...as tragic as this may be... I was under the impression that you had to scrape & claw your way to the top... before you could even get near competing in an Olympic event.
"I think they are pushing it a little too much," Australia's Hannah Campbell-Pegg said Thursday after she nearly lost control in training.So c'mon, Hannah... we're talkin' about, what..."involuntary luge?"
"To what extent are we just little lemmings that they just throw down a track and we're crash-test dummies?"
And, in truth, that's all too easy for me to imagine... because that's the only possible way I'd ever find myself on a 23 kilogram (50 lb.) sled travelling 150 kilometers (90 mph) per hour down a freakin' mountain.
The thing is, I've actually broken a ton (100 mph) on a 600 lb. motorcycle... and believe you me... for the non-professional... even that can be a bowel-loosening experience.
Again... this incident is simply about personal responsibility.
I will defend your right to luge, or parachute, or even shoot up heroin... but if, in the process, you turn your cerebral cortex into applesauce... don't be whining about somebody else being responsible.
RELATED: Guess what... shit happens
"It seems that Olympic Games deaths, while uncommon, are more likely to occur during Winter Games. In fact in 1964, the very first year that the luge was admitted as an official Olympic sport, it suffered its first fatality, the death of Polish luger Kazimierz Kay-Skrzypecki."And so it goes.
UPDATE: Looks like pilot error
"The decision to go ahead was taken after probes by local coroners and the International Luge Federation (FIL)."Okay, Hannah... your move.
"Officials concluded the track was not unsafe but that the athlete "did not compensate properly" going into a bend."
UPDATE2: So, it was driver error...
...but we're gonna slow it up anyway...
FIL and VANOC officials announced the men would begin racing from the lower women's start and that the wall where Kumaritashvili crashed after flying off the track at a speed of close to 144 kilometres per hour would be raised. The ice profile was also altered so the athletes and their sleds would be pushed to the middle of the track.There's no admission of wrong-doing here... but with a dead athlete, I guess they have to pump the brakes.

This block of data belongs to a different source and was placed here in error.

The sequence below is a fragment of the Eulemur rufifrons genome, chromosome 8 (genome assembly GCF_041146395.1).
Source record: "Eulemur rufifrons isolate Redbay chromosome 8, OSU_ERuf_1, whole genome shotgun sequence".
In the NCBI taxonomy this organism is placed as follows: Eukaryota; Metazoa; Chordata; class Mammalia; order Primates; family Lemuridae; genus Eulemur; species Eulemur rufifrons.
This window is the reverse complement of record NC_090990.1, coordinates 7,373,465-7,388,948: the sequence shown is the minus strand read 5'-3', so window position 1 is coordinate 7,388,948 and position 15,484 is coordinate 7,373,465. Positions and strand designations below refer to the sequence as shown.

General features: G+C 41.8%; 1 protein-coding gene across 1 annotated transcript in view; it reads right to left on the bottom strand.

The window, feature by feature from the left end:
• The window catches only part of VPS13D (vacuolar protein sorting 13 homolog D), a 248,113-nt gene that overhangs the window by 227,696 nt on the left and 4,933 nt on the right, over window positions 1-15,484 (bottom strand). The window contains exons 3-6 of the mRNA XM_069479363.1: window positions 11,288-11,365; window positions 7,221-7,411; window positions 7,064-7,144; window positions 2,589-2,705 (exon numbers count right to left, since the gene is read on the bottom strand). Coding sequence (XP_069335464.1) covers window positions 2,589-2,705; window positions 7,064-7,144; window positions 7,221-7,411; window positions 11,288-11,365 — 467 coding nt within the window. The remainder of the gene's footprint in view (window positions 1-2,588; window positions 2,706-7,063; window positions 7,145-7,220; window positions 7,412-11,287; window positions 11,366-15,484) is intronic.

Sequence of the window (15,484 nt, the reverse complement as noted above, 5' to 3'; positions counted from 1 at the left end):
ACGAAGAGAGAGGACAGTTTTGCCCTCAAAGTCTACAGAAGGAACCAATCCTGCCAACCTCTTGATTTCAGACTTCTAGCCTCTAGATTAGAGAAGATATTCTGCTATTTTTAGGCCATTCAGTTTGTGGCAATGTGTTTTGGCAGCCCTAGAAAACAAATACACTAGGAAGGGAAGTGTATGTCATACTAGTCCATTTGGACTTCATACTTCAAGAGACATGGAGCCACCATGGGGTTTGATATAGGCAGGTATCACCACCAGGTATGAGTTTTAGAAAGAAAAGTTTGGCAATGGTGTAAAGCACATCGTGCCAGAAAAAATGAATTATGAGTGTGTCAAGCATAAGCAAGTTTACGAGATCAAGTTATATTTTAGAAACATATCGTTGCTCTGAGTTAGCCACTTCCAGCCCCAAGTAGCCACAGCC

"In terms of track access, we lived up to (FIL) observations and surpassed them. We offered additional training for smaller nations on Jan. 1," he said. "The number of runs was agreed upon by the National federations. From a safety perspective, we felt confident we got the right number of runs for the teams."So, raise the wall in this one corner? That sounds like a good idea.
Two months ago, FIL officials said future sliding tracks should limit speeds to 137 kmh. Whistler has been sending athletes down its icy pitch at a speed of 155 kmh. Romstad said there have been 5,000 runs held here over the last two years and the "crash ratio" remains low at 3 per cent
But... on the day the event opens... they're gonna alter the profile of the track everybody has been practising on? That sounds like a potential safety hazard.
Two final observations here.
There's a woman's starting line? Isn't that sexist & condescending?
Two... would it have really mattered if Nodar Kumaritashvili had been going 137 kph instead of 144?
Call me wacky... but I'm gonna go with no.